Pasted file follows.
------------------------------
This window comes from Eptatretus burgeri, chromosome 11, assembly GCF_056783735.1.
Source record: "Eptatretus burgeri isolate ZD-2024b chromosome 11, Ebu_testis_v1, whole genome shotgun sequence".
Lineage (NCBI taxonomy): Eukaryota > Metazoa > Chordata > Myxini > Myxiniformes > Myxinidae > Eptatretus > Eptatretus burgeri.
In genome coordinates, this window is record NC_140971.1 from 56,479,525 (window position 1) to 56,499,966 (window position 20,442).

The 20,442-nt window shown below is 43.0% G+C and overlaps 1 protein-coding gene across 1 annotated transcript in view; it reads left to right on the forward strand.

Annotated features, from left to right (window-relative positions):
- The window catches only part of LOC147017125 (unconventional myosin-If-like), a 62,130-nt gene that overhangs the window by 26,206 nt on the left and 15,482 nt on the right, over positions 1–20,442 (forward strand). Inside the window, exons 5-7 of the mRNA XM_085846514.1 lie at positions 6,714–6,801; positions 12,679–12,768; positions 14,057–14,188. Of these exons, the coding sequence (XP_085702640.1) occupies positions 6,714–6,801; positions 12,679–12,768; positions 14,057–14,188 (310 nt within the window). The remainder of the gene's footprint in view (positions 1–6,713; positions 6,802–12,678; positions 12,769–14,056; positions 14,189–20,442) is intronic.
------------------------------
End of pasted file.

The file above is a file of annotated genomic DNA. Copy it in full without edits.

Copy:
This window comes from Eptatretus burgeri, chromosome 11, assembly GCF_056783735.1.
Source record: "Eptatretus burgeri isolate ZD-2024b chromosome 11, Ebu_testis_v1, whole genome shotgun sequence".
Lineage (NCBI taxonomy): Eukaryota > Metazoa > Chordata > Myxini > Myxiniformes > Myxinidae > Eptatretus > Eptatretus burgeri.
In genome coordinates, this window is record NC_140971.1 from 56,479,525 (window position 1) to 56,499,966 (window position 20,442).

The 20,442-nt window shown below is 43.0% G+C and overlaps 1 protein-coding gene across 1 annotated transcript in view; it reads left to right on the forward strand.

Annotated features, from left to right (window-relative positions):
- The window catches only part of LOC147017125 (unconventional myosin-If-like), a 62,130-nt gene that overhangs the window by 26,206 nt on the left and 15,482 nt on the right, over positions 1–20,442 (forward strand). Inside the window, exons 5-7 of the mRNA XM_085846514.1 lie at positions 6,714–6,801; positions 12,679–12,768; positions 14,057–14,188. Of these exons, the coding sequence (XP_085702640.1) occupies positions 6,714–6,801; positions 12,679–12,768; positions 14,057–14,188 (310 nt within the window). The remainder of the gene's footprint in view (positions 1–6,713; positions 6,802–12,678; positions 12,769–14,056; positions 14,189–20,442) is intronic.